The current study demonstrated that peropsin mutants containing the IL3 of other opsins can activate G proteins when they bind to all-trans-retinal as a chromophore (Figs 3, 4), providing insight into the conformational characteristics of wild-type peropsins. The scheme for bovine rhodopsin to convert into the active form, or Meta II state, is that isomerisation of the chromophore into all-trans form causes rearrangement of transmembrane α-helices, which in turn leads to conformational changes in intracellular regions bound to specific G proteins20,21,22. Thus, the specific arrangement of the transmembrane helices in the Meta II state is essential to activate G proteins. Our results suggest that the all-trans-retinal-binding forms of the peropsin mutants, which activate G proteins, would exhibit an arrangement of the transmembrane helices similar to the Meta II state, leading to conformation of the introduced intracellular loop(s) to activate G proteins. In addition, because the wild-type spider and amphioxus peropsins have the same amino acid sequences as their mutants in the transmembrane regions, the all-trans-retinal-binding forms of the wild-type peropsins may also have an arrangement of the transmembrane helices that is similar to the all-trans-binding active form (i.e. Meta II state) of bovine rhodopsin. Further studies are needed to evaluate the affinities of intracellular regions of these peropsins to G proteins other than Gs, Gi, and Gq. Recently, it was reported that human peropsin in keratinocytes is involved in increasing intracellular Ca2+ upon illumination with violet light23. It will be of interest to determine whether human peropsin itself activates G proteins in keratinocytes.

The unique property of peropsin mutants as an all-trans-retinal-dependently dark-active and light-inactivated GPCR shows their potential as a novel type of optogenetic tool. Because HEK293 cells expressing peropsin mutants exhibited light-dependent changes in cAMP levels in serum-containing medium with no supplementation of retinal (Fig. 4b,d,e), the peropsin mutants may spontaneously activate G proteins, without light stimulation, in the presence of all-trans-retinal at an endogenous concentration in mammalian bodies. Peropsin mutants evoked light-dependent changes in cAMP levels in a sustained manner, although slow recovery of cAMP levels was observed in most cases (Figs 24). Such slow recovery might be partly due to conversion of the photoproduct to the dark state by replacement of the chromophore as observed for wild-type spider peropsin (Fig. 1c) and/or an intrinsic mechanism(s) involved in recovery of cAMP level in HEK293 cells. Further studies will be needed to understand how the peropsin mutants act in vivo in detail. Various types of opsins have been proposed to be useful as dark-inactive, light-activated GPCRs for optogenetic manipulation of G protein signalling cascades24,25,26. To our knowledge, the peropsin mutants are the first optogenetic tools demonstrated to drive G protein signalling cascades spontaneously in the dark and be inactivated by light in living cells.


Construction of expression plasmid

Peropsin mutants were designed based on previous studies17,24,27 and generated by amplifying DNA fragments that overlap each other by 15–20 base pairs and fused by polymerase chain reaction. Fused fragments were tagged with the rho 1D4 epitope sequence (ETSQVAPA) and inserted into the multiple cloning site of pcDNA3.1 plasmid vector (Invitrogen, Carlsbad, CA, USA). The expression constructs of squid retinochrome28, spider12 and amphioxus11 peropsins, human Opn414, box jellyfish opsin15, and C-terminal truncated MosOpn318, each possessing the C-terminal 1D4 epitope sequence, were also used.

Spectroscopic analysis of retinal isomerisation

Expression of opsins was performed as previously described16,29. Briefly, HEK293S cells were transfected with expression constructs by the calcium phosphate method and incubated for 2 days in 5% CO2 incubator at 37 °C. Opsin-containing cell membranes were collected by centrifugation and opsin-based pigments were constituted by overnight incubation with excess all-trans-retinal at 4 °C. The pigments were extracted with 1% (w/v) dodecyl β-D-maltoside (DM) in 50 mM HEPES buffer (pH 6.5) containing 140 mM NaCl (buffer A), bound to 1D4-agarose, washed using buffer A with 0.02% DM for retinochrome or with 0.1% DM and 0.1 mg/mL L-α-phosphatidylcholine from egg yolk19,30 for peropsin, and eluted with wash buffers containing the peptide corresponding to the 1D4 epitope sequence. Absorption spectra of the purified samples were measured using a spectrophotometer (UV2450, Shimadzu, Kyoto, Japan) at least three times and the averaged spectra were calculated. A 1-kW halogen lamp was used for illumination of samples with Y-52 or O-56 glass cutoff filters (AGC TECHNO GLASS, Shizuoka, Japan). The concentrations of retinal and squid retinochrome were determined using the extinction coefficients of 17,900 (water solution) and 60,800 M−1 cm−1, respectively31,32. The concentration of spider peropsin was tentatively estimated under the assumption that its extinction coefficient is similar to that of squid retinochrome.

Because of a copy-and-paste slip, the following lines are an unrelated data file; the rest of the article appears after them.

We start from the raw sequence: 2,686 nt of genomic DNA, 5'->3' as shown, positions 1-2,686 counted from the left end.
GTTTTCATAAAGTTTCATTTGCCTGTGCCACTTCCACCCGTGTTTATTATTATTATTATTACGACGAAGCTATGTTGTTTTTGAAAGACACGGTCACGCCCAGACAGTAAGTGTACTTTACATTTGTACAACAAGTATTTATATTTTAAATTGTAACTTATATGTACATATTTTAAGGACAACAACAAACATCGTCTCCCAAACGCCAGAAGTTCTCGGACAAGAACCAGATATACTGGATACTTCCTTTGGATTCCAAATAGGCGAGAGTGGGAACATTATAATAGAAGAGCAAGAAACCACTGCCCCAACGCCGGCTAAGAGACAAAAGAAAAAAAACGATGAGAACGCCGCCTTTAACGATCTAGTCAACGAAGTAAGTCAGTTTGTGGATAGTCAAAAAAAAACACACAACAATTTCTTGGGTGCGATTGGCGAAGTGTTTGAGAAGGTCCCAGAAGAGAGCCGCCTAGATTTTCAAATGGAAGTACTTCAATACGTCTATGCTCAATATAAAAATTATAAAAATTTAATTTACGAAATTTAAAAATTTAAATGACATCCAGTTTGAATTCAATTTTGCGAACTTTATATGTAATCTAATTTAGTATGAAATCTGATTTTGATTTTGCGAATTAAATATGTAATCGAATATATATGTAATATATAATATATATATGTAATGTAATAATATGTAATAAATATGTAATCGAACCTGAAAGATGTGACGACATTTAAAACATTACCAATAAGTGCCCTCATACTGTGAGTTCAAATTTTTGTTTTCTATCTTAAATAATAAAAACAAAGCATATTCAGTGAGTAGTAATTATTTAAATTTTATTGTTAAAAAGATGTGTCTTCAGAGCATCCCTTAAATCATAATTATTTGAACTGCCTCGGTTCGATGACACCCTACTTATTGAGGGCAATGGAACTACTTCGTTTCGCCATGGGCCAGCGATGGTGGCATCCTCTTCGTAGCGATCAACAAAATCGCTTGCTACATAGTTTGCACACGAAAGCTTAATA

Bioluminescent reporter assays for Ca2+ and cAMP

A luminescent Ca2+ assay was conducted as described previously14 with minor modifications. Briefly, HEK293 cells were seeded into 96-well plates (25,000 cells per well) in DMEM containing 10% fetal bovine serum (FBS). After overnight incubation, cells were transfected with opsin constructs and the expression plasmid containing a DNA sequence coding the mitochondrially targeted aequorin14 using Lipofectamine 2000 (Invitrogen) according to the manufacturers’ instructions. On the following day, the medium was replaced with L-15 medium without phenol red (Invitrogen) containing 10% FBS, 10 μM coelenterazine h (Biotium), and 10 µM all-trans-retinal (peropsin) or 9-cis retinal (Opn4). Following 2-h incubation, luminescence was measured using a plate reader (FLUOstar Optima, BMG Labtech, Ortenburg, Germany). The cells were stimulated with white light from a Xe ramp for 2 s.

A GloSensor cAMP assay with 35-mm dishes (Figs 2b,c, 3, 4c) was carried out as described previously16. The samples were stimulated with a green (510 nm) light-emitting diode (LED) light for 5 s (Figs 2, 3) or amber (594 nm) and blue (450 nm) LED lights for 5 s (Fig. 4c). For the 96-well-based assay (Fig. 4b,d,e), HEK293S cells were seeded into a 96-well plate (20,000 cells per well), incubated overnight, and transfected with 50 ng of an opsin construct and 50 ng of GloSensor 22 F plasmid (Promega, Madison, WI, USA) per well by using polyethylenimine. After overnight incubation, the medium was replaced with a CO2-independent DMEM containing 10% FBS and 2% GloSensor cAMP Reagent (Promega). Luminescence was measured using a plate reader (FLUOstar Omega, BMG Labtech). The cells were stimulated with an amber (594 nm) LED light for 1 min.